COVID-19 Government Aid Info for Churches and Church WorkersJoin us for a government aid webinar, Tuesday, March 31

COVID-19 Government Aid Info for Churches and Church Workers
Join us for a government aid webinar, Tuesday, March 31

We have received many questions regarding the recent passage of the CARE Act through the United States Congress. Many of these questions revolve around if there are any provisions in the act that will help non-profits, churches and church workers during this period of economic turmoil and uncertainty.

The Center for Finance and Administration has released a helpful document that analyzes the most imporant information that churches, pastors, and non-profit groups need to know in order to receive government assistance.

We are also hosting a webinar on Tuesday, March 31 to go over the steps you and your group need to take in order to receive government aid, as well as answer any questions you still have about this important legislative development.

The Government Aid webinar will be held at 1 p.m. on March 31. The link to the Zoom webinar can be found here:

For further questions, contact Todd Burris at

A Quarantine Meditation

A Quarantine Meditation

By Kay Brockwell

Lay Leader, St. Paul UMC, Jonesboro

When we began Lent on Feb. 26, we were certainly not thinking about giving up this much. Not our jobs, not our family gatherings, not our dinners out and movie nights, not our worship services. We were not thinking about giving up affectionate hugs from our friends when we met them. Our teens were not thinking about giving up senior proms and high school basketball championships. Our sports fans were not thinking about giving up March Madness and the first month and a half of major league baseball.

We were not thinking about giving up community. 

What a difference four weeks make! Now we are “hunkered down,” making only necessary trips to the grocery and pharmacy and doctor’s office, and being careful to keep the prescribed six feet away from everyone else in the store. In the evenings, we rediscover our families, if we are fortunate enough to still share our homes with them. Unless we’re a health care worker or a first responder or work in what’s deemed essential retail, we’re absent the community of our workplace. Those of us who live alone may go for days without seeing another human being.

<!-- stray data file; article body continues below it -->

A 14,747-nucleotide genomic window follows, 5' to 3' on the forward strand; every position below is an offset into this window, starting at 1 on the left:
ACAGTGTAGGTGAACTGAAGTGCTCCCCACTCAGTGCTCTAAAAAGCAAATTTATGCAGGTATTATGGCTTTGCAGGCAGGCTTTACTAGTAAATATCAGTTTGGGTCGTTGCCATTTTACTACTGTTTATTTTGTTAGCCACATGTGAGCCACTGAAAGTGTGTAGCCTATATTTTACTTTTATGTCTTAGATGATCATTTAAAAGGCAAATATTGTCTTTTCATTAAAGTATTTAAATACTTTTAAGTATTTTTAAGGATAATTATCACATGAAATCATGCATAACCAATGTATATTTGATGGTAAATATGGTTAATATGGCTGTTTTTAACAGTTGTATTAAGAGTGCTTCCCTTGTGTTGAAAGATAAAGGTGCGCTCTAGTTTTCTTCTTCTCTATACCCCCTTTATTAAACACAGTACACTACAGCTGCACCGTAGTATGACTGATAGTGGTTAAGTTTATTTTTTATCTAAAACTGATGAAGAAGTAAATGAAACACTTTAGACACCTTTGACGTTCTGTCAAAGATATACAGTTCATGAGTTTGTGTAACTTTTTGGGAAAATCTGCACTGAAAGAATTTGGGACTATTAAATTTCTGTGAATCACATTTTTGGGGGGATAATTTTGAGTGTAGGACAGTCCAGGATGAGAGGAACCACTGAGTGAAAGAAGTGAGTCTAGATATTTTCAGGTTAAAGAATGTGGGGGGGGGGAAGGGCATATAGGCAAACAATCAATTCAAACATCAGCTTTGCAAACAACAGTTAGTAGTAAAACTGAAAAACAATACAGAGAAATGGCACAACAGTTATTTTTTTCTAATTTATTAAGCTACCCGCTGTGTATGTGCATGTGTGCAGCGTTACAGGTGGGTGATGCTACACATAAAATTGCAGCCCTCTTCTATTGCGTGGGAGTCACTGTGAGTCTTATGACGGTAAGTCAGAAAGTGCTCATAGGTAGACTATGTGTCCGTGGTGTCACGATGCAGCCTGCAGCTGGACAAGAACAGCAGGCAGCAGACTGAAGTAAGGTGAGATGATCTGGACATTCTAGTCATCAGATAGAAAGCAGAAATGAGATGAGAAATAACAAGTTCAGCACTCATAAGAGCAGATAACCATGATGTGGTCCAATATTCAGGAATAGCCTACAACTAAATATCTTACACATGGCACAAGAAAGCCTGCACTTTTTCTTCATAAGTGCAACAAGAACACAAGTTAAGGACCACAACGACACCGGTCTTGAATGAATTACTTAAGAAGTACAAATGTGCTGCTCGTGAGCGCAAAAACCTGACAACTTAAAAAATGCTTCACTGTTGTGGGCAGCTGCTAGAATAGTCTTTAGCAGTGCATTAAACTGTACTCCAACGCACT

Our Lent is fashioned after Jesus’ period of fasting in the wilderness, where he was tempted by Satan, and where he withstood those temptations. He spent his 40 days in solitude. And here we are, 2000 years later, spending our days leading to Easter in solitude as well. Our churches are empty. Our Sunday morning church is conducted by Facebook live, YouTube, Zoom meeting or conference call. We, too, are tempted in our solitude; tempted by sloth, by depression, by even further withdrawal from the world we can no longer touch. We, and our church, will emerge from this period time a changed people, and a changed church; the question is how we will change, and how we’ll shape the post-coronavirus church and world.

How do we, then, survive this time in our own little wilderness? While our distractions are lessened, our opportunity to seek God grows. Without the tyranny of a schedule and a calendar, we can spend more time in His presence. We can take time to sit quietly in his presence, not petitioning, not praising, just aware of his presence in us. We can, perhaps, begin a practice of meditation and contemplative prayer.

We can spend more time showing love to those with whom we live, and to others in our community. We can craft wonderful meals, build long-awaited projects, play in the back yard; we can take a home-cooked meal to a neighbor (leaving it on their porch). We can call a shut-in or someone who lives alone and pick up their groceries when we shop. We can mail a card or a small gift.